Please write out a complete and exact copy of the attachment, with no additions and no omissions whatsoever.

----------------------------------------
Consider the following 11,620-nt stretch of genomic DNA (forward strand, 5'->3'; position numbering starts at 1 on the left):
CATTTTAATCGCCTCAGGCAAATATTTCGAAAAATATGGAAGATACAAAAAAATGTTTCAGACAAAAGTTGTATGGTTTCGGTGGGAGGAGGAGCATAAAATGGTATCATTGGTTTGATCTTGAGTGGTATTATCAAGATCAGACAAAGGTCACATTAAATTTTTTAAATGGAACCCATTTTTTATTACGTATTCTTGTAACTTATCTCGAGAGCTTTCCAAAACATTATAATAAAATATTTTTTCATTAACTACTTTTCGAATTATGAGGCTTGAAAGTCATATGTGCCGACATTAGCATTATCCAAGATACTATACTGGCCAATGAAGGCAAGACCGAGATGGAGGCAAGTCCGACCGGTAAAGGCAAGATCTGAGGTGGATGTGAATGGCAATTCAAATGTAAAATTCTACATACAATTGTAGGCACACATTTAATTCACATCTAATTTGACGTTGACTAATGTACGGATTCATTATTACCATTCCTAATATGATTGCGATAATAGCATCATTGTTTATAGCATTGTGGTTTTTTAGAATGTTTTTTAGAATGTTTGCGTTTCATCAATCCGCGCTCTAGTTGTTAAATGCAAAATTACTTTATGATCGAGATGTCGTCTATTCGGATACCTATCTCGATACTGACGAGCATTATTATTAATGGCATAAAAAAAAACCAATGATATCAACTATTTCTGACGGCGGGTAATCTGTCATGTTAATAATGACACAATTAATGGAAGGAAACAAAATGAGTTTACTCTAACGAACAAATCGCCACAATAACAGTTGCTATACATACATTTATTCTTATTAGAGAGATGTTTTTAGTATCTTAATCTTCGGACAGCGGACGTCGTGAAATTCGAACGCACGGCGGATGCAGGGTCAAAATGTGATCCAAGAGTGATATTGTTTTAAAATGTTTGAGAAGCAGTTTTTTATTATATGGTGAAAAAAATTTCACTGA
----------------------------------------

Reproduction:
Consider the following 11,620-nt stretch of genomic DNA (forward strand, 5'->3'; position numbering starts at 1 on the left):
CATTTTAATCGCCTCAGGCAAATATTTCGAAAAATATGGAAGATACAAAAAAATGTTTCAGACAAAAGTTGTATGGTTTCGGTGGGAGGAGGAGCATAAAATGGTATCATTGGTTTGATCTTGAGTGGTATTATCAAGATCAGACAAAGGTCACATTAAATTTTTTAAATGGAACCCATTTTTTATTACGTATTCTTGTAACTTATCTCGAGAGCTTTCCAAAACATTATAATAAAATATTTTTTCATTAACTACTTTTCGAATTATGAGGCTTGAAAGTCATATGTGCCGACATTAGCATTATCCAAGATACTATACTGGCCAATGAAGGCAAGACCGAGATGGAGGCAAGTCCGACCGGTAAAGGCAAGATCTGAGGTGGATGTGAATGGCAATTCAAATGTAAAATTCTACATACAATTGTAGGCACACATTTAATTCACATCTAATTTGACGTTGACTAATGTACGGATTCATTATTACCATTCCTAATATGATTGCGATAATAGCATCATTGTTTATAGCATTGTGGTTTTTTAGAATGTTTTTTAGAATGTTTGCGTTTCATCAATCCGCGCTCTAGTTGTTAAATGCAAAATTACTTTATGATCGAGATGTCGTCTATTCGGATACCTATCTCGATACTGACGAGCATTATTATTAATGGCATAAAAAAAAACCAATGATATCAACTATTTCTGACGGCGGGTAATCTGTCATGTTAATAATGACACAATTAATGGAAGGAAACAAAATGAGTTTACTCTAACGAACAAATCGCCACAATAACAGTTGCTATACATACATTTATTCTTATTAGAGAGATGTTTTTAGTATCTTAATCTTCGGACAGCGGACGTCGTGAAATTCGAACGCACGGCGGATGCAGGGTCAAAATGTGATCCAAGAGTGATATTGTTTTAAAATGTTTGAGAAGCAGTTTTTTATTATATGGTGAAAAAAATTTCACTGA